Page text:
Merck Manual

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Pet Owner Version

Disorders of the Lens in Horses


Kirk N. Gelatt

, VMD, DACVO, Department of Small Animal Clinical Sciences, College of Veterinary Medicine, University of Florida

Reviewed/Revised Apr 2019 | Modified Oct 2022

The lens is a soft, transparent tissue that sits behind the iris. It helps refract incoming light onto the retina. Common disorders of the lens include those that affect its transparency (such as cataracts), and those that affect the placement of the lens.


Cataracts are a condition in which the lens becomes cloudy, which affects sight and eventually causes total blindness.

In foals, cataracts are the most common congenital defect of the eye. They are inherited in Belgian and Morgan horses. Cataracts usually occur in both eyes. When these cataracts interfere with vision in healthy foals, surgery followed by topical therapy is successful in a majority of cases.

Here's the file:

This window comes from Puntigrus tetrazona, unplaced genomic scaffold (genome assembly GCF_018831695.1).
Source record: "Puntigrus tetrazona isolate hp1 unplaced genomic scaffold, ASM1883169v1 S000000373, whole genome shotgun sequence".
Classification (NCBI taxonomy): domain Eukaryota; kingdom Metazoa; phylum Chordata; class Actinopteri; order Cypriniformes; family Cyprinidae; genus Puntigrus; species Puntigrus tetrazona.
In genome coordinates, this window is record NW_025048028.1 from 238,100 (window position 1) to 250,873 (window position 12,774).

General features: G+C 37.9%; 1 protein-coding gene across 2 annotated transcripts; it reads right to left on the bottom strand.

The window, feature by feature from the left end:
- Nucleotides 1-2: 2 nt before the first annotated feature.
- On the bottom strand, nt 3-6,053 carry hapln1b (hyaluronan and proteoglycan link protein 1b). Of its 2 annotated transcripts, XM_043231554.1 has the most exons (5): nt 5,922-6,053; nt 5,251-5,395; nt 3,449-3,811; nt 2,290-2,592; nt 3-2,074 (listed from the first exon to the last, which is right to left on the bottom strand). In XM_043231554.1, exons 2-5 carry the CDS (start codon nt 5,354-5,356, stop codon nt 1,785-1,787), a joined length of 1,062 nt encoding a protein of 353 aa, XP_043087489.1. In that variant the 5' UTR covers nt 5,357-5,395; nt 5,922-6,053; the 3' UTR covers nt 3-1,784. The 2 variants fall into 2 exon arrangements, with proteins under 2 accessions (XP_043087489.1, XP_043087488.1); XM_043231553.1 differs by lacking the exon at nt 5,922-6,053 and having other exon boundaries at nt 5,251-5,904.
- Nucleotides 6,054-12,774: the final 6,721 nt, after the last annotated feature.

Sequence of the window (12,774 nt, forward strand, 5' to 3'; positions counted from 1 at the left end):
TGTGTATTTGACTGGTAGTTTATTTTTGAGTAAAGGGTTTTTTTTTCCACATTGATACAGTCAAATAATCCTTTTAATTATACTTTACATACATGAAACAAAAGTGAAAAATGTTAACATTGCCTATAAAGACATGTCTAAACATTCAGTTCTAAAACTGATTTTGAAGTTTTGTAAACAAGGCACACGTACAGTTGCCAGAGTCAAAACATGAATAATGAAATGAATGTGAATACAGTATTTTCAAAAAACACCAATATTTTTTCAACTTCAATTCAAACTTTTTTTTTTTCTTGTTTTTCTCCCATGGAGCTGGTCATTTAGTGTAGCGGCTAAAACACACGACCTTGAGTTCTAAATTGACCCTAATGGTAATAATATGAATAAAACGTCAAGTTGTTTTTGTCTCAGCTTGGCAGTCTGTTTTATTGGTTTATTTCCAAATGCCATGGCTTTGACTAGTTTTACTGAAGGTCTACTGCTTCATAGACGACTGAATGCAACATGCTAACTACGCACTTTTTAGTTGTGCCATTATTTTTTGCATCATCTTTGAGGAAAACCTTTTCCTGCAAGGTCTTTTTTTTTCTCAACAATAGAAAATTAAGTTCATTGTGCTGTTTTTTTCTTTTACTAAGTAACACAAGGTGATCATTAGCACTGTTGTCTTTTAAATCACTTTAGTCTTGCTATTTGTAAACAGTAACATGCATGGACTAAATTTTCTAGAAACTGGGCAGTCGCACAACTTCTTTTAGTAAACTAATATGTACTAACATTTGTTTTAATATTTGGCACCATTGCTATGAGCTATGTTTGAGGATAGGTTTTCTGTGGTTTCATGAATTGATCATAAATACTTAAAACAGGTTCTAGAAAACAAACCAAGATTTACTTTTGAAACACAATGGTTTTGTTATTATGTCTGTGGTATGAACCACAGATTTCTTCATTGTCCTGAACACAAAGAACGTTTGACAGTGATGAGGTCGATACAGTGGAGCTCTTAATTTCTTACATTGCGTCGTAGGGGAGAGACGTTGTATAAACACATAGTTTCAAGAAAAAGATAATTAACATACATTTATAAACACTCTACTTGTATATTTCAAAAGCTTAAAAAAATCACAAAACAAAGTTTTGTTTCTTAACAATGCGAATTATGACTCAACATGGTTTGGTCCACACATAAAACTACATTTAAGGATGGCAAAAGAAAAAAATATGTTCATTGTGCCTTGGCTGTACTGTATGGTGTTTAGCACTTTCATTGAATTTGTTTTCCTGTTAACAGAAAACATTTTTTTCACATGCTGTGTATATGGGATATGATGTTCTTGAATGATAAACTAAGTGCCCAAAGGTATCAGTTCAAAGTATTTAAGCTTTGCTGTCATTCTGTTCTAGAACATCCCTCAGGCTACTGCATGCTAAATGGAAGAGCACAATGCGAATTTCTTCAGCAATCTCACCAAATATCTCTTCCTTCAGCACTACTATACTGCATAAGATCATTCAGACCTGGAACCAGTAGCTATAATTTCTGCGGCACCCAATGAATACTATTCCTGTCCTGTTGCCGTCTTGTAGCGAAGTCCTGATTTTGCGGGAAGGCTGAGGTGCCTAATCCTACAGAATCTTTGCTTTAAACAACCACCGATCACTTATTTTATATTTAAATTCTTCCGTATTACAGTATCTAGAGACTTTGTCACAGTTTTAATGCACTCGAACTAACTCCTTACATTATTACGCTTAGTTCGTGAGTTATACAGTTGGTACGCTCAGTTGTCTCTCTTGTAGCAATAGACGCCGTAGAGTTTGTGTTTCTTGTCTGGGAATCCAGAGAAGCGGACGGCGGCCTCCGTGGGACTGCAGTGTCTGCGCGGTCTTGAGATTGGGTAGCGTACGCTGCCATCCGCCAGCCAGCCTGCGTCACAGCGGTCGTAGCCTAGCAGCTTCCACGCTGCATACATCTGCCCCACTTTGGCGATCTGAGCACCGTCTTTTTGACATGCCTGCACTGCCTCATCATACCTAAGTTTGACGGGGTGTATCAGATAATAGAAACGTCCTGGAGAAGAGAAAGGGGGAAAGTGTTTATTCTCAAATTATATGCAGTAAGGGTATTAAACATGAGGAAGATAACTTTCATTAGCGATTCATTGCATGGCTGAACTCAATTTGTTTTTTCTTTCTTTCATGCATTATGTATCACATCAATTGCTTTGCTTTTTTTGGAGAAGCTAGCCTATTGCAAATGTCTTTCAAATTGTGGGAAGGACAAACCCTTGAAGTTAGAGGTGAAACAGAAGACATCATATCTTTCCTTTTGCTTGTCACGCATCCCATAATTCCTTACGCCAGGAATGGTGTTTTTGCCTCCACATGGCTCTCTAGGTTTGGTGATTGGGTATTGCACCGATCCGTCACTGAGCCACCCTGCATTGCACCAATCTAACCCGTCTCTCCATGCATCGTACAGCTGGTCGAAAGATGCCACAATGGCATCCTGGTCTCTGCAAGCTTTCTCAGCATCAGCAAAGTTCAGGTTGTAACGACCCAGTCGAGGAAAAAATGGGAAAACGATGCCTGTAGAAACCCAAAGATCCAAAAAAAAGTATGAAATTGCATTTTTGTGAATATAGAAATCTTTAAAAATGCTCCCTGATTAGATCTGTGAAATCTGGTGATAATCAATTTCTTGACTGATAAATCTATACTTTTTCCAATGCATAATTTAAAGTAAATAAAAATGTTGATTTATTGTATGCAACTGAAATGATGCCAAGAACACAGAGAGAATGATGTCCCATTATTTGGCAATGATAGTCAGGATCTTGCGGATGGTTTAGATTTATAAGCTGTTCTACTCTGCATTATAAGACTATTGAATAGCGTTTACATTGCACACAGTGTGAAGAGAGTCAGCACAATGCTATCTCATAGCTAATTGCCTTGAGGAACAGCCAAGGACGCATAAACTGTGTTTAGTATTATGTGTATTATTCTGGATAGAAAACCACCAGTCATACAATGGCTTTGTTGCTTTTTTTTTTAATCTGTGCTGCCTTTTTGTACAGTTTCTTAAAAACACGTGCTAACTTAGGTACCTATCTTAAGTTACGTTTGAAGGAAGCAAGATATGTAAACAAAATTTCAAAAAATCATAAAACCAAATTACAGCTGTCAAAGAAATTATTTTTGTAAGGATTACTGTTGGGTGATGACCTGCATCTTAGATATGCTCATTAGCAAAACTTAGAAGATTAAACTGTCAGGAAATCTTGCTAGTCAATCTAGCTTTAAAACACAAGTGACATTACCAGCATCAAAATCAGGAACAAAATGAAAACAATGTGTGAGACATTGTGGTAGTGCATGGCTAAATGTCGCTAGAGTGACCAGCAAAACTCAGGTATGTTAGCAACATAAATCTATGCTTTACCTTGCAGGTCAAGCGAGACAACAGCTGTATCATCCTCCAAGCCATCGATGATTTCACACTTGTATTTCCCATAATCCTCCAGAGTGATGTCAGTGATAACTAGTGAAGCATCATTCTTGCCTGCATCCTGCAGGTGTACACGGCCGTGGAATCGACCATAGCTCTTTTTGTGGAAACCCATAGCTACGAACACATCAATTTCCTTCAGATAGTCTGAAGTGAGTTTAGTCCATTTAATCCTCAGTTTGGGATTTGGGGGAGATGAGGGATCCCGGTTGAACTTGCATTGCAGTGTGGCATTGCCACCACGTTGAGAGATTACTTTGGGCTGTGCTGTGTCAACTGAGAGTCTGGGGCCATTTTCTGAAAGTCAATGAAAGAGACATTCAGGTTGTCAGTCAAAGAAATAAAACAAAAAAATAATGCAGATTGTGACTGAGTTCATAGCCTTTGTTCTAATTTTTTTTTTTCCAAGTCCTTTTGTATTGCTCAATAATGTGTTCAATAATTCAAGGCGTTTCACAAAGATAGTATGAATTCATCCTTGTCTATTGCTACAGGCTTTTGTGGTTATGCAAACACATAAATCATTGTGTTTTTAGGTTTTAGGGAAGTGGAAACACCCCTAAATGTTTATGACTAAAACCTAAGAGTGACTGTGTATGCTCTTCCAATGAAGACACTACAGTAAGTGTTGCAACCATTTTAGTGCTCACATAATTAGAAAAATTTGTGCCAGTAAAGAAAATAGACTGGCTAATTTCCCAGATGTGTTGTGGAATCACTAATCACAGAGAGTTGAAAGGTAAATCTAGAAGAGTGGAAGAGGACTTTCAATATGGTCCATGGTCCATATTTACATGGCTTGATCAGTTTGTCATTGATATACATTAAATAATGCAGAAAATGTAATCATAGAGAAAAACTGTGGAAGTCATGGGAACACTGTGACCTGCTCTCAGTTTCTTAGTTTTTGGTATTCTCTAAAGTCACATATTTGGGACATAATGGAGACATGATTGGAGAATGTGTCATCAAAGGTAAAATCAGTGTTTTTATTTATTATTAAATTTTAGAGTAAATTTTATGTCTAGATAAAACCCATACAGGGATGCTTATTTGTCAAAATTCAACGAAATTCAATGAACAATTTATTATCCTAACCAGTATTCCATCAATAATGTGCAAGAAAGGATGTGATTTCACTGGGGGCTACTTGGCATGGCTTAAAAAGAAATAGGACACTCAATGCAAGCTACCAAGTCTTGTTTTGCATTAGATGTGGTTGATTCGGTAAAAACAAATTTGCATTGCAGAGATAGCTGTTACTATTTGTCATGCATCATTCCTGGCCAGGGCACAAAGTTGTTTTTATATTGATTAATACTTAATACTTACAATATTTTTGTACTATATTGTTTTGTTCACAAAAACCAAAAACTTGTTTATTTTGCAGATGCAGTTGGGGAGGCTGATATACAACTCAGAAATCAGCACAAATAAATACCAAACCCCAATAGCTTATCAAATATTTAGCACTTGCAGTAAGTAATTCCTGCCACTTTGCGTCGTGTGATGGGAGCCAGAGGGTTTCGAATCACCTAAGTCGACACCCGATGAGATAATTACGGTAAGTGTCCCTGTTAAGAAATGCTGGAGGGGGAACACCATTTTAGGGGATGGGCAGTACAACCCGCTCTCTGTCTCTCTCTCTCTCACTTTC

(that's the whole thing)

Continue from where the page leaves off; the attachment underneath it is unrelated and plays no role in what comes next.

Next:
In adult horses, most cataracts occur as a result of the inflammation of the anterior uvea associated with equine recurrent uveitis Equine Recurrent Uveitis (Periodic Ophthalmia, Moon Blindness) The uvea (or the uveal tract) is the colored inside lining of the eye consisting of the iris, the ciliary body, and the choroid. The iris is the colored ring around the black pupil. The ciliary... read more . Horses older than 20 years of age may develop so-called senile cataracts that interfere with vision. Surgical removal of the lens is the only definitive treatment available.

Lens Displacement

Lens displacement (also called lens luxation) can occur in horses. The displacement may be due to trauma, longterm inflammation of the uvea (as occurs in equine recurrent uveitis), or glaucoma. The only effective treatment is surgical removal of the lens.

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